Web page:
How to learn a monologue

Learning a monologue can be a daunting challenge for any actor. The idea of standing and reciting a piece for an extended period of time , with you being the centre of attention sounds like an actors dream. However, you would be surprised how many people dread doing this and also, how much pressure we put ourselves under to make sure we know all the words.

Learning a monologue can be tricky as the first thing we see is how long it is. Our first reaction is 'How am I going to learn all of this?'. But there is no need to panic.

The first thing I would advise is to know your character inside out. Know where they have been, how they feel about the current circumstances and where they are going. If you know the character, you can emotionally sympathise, connect and become that character, making the words on the page make sense to you and ultimately become your words to. The words must come naturally to you if you want your audience to believe you. If all they can see is your brain trying to remember your words, then you are not creating a believable character.

The next step is to break up the monologue into thought structures. This is the best way to learn a huge monologue, as thought structures create mini monologues which appear less terrifying. Read the first couple if lines. Are they the same in terms of what the character wants? If the answer is yes, then those two lines are part of the same thought. Keep reading each sentence. When the character finally thinks about another aim, or maybe even another character, this is the change if thought, creating a new thought structure.

This also helps with channeling your characters state of mind. If you can believably show an audience a change of thought in a character, they will believe your acting and interpretation. So learning sections as thought structures gives you a different energy for each, making the change more prominent and believable.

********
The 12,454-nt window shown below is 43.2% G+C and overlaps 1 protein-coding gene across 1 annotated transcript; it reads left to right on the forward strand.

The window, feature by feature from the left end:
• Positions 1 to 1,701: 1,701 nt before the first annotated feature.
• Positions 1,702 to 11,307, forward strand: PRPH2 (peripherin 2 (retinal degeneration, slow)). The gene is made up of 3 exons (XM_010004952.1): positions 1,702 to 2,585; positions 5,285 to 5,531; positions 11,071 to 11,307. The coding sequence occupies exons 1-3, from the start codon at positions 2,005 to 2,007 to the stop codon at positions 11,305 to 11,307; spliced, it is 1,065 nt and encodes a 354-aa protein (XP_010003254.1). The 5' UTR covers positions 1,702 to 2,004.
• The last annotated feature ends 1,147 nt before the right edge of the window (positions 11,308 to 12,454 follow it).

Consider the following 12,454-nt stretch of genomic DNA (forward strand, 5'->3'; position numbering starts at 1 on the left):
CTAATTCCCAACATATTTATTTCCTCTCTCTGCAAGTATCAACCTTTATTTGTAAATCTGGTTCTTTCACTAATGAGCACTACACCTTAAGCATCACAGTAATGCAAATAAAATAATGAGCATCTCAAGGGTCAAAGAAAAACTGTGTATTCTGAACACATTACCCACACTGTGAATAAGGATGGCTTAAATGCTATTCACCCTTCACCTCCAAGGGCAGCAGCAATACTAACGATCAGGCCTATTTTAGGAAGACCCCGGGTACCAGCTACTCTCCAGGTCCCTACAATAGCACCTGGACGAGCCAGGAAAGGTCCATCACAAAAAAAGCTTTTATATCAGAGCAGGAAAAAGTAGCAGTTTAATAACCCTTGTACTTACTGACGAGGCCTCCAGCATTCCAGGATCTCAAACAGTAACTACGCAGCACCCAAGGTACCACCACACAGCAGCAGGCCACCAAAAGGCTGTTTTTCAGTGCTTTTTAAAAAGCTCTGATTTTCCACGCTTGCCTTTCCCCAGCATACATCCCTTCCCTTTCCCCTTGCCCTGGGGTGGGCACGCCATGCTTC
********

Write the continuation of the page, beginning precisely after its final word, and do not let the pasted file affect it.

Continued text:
Each thought structure has a given circumstance and a goal for the character. Find out what their aims are for that thought, and it will help you create that character.

When you reach that thought structure, and you know what the aim and goal of it is, this will click in your memory banks and help you remember the words. The main aim is to associate the thought to the feelings of the character. If you can feel what the character wants, you can associate that feeling with words that the character is saying.

Muscle memory is a great tool for dancers to learn steps, but we use the same techniques in our brains to. So associating this feeling with a thought and words, helps you remember in the same way a beat, lyric or tube helps a dancer remember their steps.

The final thing I always hear when people want to learn a monologue is what method of learning a monologue is the best. People I know have stated that they MUST learn the monologue chronologically. But that isn't always the best method to take on a huge monologue.

Although I personally tend to learn them chronologically, I have had some great success in separating the thought structures and then start to learn the middle thought structure, or start at the end one.

If you mix it up a bit, when you finally attempt to recite, you will feel a sense of relief that you have reached the middle or end thought structure and this will relax you, make you not worry about the remembering of the words and give you the ability to bring out the best in you with the interpretation of your character.